Autogenous mesenchymal stem cells (MSCs) have therapeutic applications in bone regenerative therapy due to their pluripotency. However, the ability of MSCs to proliferate and differentiate varies between donors. Furthermore, alternative sources of MSCs are required for patients with contraindications to autogenous cell therapy. The aim of this study was to evaluate the potential of mesenchymal cells from the human amniotic membrane (HAM) as a source of cells for allogeneic transplantation in bone regenerative therapy. Cells that retained a proliferative capacity of more than 50 population doubling level were distinguished from other HAM cells as HAMα cells and induced to osteogenic status—their in vivo osteogenesis was subsequently investigated in rats. It was found that HAMα cells were spindle shaped and were positive for MSC markers and negative for hematopoietic stem cell markers. Alkaline phosphatase activity and calcium deposition increased with osteogenic status of HAMα cells. The expression of osteocalcin mRNA was increased in HAMα cells cultured on calcium phosphate scaffolds. Moreover, xenografted HAMα cells remained viable and produced extracellular matrix for several weeks. Thus, this study suggests that human amniotic mesenchymal cells possess osteogenic differentiation potential and could be applied to allogeneic transplantation in bone regenerative therapy. - Highlights: ► Human amniotic mesenchymal cells include cells (HAMα cells) that have the properties of MSCs. ► HAMα cells have excellent osteogenic differentiation potential. ► Osteogenic differentiation ability of HAMα was amplified by calcium phosphate scaffolds. ► HAMα cells can be applicable to allogeneic cell transplantation in bone regenerative therapy.

  14. Application of human amniotic mesenchymal cells as an allogeneic transplantation cell source in bone regenerative therapy

    Energy Technology Data Exchange (ETDEWEB)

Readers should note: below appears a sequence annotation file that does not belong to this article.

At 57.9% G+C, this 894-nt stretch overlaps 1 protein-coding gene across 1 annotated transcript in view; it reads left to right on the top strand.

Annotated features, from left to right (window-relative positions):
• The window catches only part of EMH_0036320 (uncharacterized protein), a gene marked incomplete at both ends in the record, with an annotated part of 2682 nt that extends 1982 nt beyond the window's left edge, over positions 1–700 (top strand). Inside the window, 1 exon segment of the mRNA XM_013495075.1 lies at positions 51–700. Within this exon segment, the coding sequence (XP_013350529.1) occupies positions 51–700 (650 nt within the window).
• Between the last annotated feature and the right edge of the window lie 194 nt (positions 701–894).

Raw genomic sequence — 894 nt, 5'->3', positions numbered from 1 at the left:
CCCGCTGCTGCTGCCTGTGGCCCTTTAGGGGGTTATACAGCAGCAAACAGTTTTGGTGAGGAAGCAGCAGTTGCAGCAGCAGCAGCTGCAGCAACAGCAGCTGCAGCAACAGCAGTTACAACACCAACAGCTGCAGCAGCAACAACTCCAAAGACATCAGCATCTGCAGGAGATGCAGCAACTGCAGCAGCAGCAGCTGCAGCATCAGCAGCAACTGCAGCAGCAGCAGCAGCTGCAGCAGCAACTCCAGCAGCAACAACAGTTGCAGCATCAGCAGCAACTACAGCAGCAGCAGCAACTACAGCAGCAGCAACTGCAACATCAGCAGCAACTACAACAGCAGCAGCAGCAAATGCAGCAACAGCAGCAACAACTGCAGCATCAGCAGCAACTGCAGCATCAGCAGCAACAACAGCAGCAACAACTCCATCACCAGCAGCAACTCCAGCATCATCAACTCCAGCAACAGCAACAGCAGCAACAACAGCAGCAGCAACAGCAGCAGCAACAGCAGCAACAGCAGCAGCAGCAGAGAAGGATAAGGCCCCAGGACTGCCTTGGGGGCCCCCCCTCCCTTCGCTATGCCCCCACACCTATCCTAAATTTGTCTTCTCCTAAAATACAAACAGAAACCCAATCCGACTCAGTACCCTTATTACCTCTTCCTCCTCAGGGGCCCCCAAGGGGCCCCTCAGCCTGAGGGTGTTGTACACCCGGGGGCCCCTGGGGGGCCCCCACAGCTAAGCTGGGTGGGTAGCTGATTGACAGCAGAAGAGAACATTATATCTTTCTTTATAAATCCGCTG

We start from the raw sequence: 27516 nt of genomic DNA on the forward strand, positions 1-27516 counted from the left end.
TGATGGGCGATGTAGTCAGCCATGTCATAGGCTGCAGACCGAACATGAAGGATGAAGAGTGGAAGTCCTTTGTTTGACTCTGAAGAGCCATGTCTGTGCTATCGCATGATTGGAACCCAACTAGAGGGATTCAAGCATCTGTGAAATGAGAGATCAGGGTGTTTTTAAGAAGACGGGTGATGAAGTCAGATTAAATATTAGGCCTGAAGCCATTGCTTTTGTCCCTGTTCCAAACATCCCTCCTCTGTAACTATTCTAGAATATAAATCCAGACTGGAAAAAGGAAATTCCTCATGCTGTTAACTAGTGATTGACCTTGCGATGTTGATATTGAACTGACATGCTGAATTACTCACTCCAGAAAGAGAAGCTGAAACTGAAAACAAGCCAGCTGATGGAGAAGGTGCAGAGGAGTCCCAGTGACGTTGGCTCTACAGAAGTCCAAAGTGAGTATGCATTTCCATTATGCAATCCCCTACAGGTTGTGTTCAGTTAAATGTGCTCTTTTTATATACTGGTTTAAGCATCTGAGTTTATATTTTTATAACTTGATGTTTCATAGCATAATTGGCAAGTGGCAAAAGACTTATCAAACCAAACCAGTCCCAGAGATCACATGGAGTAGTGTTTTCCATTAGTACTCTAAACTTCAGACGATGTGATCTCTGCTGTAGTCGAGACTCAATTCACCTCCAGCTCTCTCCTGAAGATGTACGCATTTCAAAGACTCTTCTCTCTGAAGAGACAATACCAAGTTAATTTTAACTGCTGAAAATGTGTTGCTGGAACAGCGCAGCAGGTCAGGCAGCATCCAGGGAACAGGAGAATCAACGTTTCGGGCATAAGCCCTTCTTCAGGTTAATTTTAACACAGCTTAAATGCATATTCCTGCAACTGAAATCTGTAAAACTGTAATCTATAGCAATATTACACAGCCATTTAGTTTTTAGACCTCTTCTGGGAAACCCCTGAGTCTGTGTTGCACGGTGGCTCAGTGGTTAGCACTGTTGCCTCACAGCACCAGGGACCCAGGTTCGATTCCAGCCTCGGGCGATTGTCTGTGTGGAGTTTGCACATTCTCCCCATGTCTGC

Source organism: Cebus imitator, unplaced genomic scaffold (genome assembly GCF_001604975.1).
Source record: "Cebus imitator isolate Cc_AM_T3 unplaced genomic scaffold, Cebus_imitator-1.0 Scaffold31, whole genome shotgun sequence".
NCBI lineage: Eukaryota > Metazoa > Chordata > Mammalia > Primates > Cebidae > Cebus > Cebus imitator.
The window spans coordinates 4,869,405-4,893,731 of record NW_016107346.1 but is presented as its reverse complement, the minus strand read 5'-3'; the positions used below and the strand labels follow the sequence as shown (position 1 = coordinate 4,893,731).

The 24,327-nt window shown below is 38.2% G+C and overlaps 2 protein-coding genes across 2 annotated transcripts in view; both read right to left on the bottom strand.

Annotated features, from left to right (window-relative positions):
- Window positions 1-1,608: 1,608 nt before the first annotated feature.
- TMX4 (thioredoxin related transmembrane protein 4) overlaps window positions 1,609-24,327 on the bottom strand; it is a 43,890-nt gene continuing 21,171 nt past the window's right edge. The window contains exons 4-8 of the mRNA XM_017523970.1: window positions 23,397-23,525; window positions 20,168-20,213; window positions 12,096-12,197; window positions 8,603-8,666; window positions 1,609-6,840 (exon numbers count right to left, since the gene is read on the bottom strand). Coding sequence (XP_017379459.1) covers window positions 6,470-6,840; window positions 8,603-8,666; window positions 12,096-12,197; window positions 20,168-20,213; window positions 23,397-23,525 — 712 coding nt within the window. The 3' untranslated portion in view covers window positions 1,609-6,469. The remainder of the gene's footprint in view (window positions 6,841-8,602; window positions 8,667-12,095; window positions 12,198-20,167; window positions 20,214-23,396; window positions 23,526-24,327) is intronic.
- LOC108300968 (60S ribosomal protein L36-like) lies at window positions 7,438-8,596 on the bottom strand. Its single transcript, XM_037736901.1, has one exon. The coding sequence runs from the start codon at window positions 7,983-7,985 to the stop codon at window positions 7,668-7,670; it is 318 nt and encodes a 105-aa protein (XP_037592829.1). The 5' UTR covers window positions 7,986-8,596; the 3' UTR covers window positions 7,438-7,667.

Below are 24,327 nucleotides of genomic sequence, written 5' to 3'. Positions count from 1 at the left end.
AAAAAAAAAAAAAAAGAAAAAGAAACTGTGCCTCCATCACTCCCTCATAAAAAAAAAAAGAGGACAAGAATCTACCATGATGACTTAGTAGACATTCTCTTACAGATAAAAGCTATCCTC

Tsuno, Hiroaki [Department of Regenerative Medicine, Graduate School of Medicine and Pharmaceutical Sciences for Research, University of Toyama, 2630 Sugitani Toyama, Toyama 930-0194 (Japan); Department of Oral and Maxillofacial Surgery, Graduate School of Medicine and Pharmaceutical Sciences for Research, University of Toyama, 2630 Sugitani Toyama, Toyama 930-0194 (Japan); Yoshida, Toshiko [Department of Regenerative Medicine, Graduate School of Medicine and Pharmaceutical Sciences for Research, University of Toyama, 2630 Sugitani Toyama, Toyama 930-0194 (Japan); Nogami, Makiko [Department of Regenerative Medicine, Graduate School of Medicine and Pharmaceutical Sciences for Research, University of Toyama, 2630 Sugitani Toyama, Toyama 930-0194 (Japan); Department of Orthopedic Surgery, Graduate School of Medicine and Pharmaceutical Sciences for Research, University of Toyama, 2630 Sugitani Toyama, Toyama 930-0194 (Japan); Koike, Chika; Okabe, Motonori [Department of Regenerative Medicine, Graduate School of Medicine and Pharmaceutical Sciences for Research, University of Toyama, 2630 Sugitani Toyama, Toyama 930-0194 (Japan); Noto, Zenko [Department of Regenerative Medicine, Graduate School of Medicine and Pharmaceutical Sciences for Research, University of Toyama, 2630 Sugitani Toyama, Toyama 930-0194 (Japan); Department of Oral and Maxillofacial Surgery, Graduate School of Medicine and Pharmaceutical Sciences for Research, University of Toyama, 2630 Sugitani Toyama, Toyama 930-0194 (Japan); Arai, Naoya; Noguchi, Makoto [Department of Oral and Maxillofacial Surgery, Graduate School of Medicine and Pharmaceutical Sciences for Research, University of Toyama, 2630 Sugitani Toyama, Toyama 930-0194 (Japan); Nikaido, Toshio, E-mail: tnikaido@med.u-toyama.ac.jp [Department of Regenerative Medicine, Graduate School of Medicine and Pharmaceutical Sciences for Research, University of Toyama, 2630 Sugitani Toyama, Toyama 930-0194 (Japan)